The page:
> reports for ISE8.2 were useless anyway, since all the work is going into
> 9.1 now...
While it's true that the software team was working on 9.1i, bug reports for
8.2i would only be useless if the bug was fixed in 9.1i. Even getting
bug reports is useful because it raises the priority of fixing that bug.
> What is it with that regular release cycle?
It's not as simple as saying we will release when its ready because of other
dependencies. We need to make sure all of our other software products
(ChipScope, PlanAhead, System Generator, EDK, etc.), all of our IP, and
3rd party tools all work together. Defining a release date and sticking to
date is the best way to accomplish this. So instead, we define a feature
date. If a feature can't be done by that date, it gets pushed to the next
> Partial reconfiguration is another example. I've been fiddling around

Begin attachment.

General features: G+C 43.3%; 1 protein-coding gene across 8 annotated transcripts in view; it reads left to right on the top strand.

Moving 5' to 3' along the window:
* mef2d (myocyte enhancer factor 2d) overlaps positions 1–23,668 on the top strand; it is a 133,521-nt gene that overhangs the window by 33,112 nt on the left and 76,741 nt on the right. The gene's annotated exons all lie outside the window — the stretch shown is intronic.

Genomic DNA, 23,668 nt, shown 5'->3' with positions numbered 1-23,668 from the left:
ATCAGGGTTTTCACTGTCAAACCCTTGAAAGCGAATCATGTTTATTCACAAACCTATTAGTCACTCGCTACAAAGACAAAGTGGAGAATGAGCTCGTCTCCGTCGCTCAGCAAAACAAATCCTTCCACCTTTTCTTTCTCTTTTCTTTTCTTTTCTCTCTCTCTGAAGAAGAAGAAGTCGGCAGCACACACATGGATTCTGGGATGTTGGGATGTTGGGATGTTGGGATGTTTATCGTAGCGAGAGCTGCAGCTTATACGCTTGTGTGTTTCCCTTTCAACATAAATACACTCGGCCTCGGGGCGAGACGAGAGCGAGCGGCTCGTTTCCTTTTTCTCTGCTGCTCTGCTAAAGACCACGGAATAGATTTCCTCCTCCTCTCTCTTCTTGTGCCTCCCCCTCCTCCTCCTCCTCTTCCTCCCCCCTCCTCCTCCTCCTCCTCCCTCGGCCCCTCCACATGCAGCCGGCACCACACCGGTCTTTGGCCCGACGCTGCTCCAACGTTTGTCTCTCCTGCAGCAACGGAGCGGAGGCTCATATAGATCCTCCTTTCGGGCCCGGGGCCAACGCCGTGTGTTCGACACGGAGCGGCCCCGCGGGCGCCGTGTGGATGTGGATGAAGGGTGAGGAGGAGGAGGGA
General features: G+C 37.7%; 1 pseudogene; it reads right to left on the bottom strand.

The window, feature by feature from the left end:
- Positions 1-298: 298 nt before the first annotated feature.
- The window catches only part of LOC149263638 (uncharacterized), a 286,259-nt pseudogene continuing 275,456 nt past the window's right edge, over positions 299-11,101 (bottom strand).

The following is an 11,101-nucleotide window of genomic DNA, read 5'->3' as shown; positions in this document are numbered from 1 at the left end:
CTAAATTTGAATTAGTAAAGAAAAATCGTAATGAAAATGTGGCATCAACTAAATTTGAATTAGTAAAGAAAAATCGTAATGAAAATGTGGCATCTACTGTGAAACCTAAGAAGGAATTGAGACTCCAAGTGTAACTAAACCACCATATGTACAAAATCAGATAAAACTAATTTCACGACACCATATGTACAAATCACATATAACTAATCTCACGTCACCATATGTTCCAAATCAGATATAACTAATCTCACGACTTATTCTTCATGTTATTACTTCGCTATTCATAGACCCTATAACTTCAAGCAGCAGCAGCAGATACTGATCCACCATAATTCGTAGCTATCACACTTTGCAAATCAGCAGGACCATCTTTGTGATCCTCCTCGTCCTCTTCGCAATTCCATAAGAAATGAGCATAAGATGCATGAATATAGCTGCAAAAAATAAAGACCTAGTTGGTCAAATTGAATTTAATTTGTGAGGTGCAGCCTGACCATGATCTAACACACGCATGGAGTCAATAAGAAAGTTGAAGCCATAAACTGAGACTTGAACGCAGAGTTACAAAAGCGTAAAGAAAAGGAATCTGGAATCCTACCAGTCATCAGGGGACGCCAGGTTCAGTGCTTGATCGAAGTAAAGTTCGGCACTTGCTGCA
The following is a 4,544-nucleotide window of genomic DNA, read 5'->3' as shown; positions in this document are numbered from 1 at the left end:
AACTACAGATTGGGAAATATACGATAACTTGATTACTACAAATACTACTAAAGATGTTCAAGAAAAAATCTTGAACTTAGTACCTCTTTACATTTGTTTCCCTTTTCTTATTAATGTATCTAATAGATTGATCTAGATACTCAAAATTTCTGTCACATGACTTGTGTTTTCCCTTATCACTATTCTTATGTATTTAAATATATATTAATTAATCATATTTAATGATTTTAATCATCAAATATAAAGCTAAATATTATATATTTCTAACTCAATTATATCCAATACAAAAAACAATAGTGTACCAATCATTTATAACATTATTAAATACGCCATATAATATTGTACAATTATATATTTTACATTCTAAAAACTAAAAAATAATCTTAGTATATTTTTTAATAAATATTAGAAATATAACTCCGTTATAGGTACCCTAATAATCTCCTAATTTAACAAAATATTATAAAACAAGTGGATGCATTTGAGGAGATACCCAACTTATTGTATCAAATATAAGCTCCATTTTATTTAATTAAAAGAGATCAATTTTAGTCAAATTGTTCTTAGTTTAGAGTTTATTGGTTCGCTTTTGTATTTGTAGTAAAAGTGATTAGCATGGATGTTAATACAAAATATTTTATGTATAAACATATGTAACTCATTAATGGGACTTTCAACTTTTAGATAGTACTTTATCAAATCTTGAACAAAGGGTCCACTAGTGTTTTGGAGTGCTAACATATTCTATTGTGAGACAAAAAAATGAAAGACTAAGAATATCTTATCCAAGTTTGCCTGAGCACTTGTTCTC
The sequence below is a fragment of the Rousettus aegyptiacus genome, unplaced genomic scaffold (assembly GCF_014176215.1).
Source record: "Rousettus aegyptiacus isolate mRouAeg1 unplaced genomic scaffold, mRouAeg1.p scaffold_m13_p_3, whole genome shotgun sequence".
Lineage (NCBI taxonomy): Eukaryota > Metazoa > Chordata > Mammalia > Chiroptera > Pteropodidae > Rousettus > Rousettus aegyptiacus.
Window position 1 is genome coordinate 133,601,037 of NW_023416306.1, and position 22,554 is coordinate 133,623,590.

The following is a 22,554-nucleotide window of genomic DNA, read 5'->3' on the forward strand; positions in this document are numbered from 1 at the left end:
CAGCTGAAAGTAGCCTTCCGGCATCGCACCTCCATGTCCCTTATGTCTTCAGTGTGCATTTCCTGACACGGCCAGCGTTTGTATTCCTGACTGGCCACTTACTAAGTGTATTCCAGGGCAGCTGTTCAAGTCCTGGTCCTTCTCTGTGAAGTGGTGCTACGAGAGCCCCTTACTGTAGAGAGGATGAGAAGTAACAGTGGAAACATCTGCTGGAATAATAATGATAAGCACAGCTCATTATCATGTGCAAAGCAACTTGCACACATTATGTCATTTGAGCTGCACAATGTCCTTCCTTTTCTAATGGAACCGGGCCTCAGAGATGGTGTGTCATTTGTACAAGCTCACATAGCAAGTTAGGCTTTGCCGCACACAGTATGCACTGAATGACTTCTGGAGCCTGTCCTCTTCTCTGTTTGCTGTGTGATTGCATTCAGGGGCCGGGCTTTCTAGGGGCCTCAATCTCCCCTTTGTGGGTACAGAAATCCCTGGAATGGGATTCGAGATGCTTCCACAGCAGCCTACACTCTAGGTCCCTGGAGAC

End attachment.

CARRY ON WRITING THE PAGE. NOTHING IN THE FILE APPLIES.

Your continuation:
> with this since ISE4, gave up with ISE7, since I always ran into some
> "FATAL_ERROR"-thingies that "will be fixed in the next service pack" or
> "will be fixed in the next ISE release", but never were. Now with
> software radio being a high-volume-application, they seem to have fixed
> it, but only in specially patched ISE8-versions you have to get through
> your FAE.
I agree with all of this. To be honest, no customers told us they were using
partial reconfig in ISE 4 - 7, so we did not make it a priority. Now it is,
we have a lot of customers using it.
One final note. We do take quality and these posts seriously. In 8.1 and
we allowed features into the release after feature freeze and quality
That has resulted in a quality initiative that I expect will have a dramatic
over the next year or two. Don't be shy about reporting bugs to us and don't
complain about bugs not being fixed if you don't report them.
One of those Marketing guys.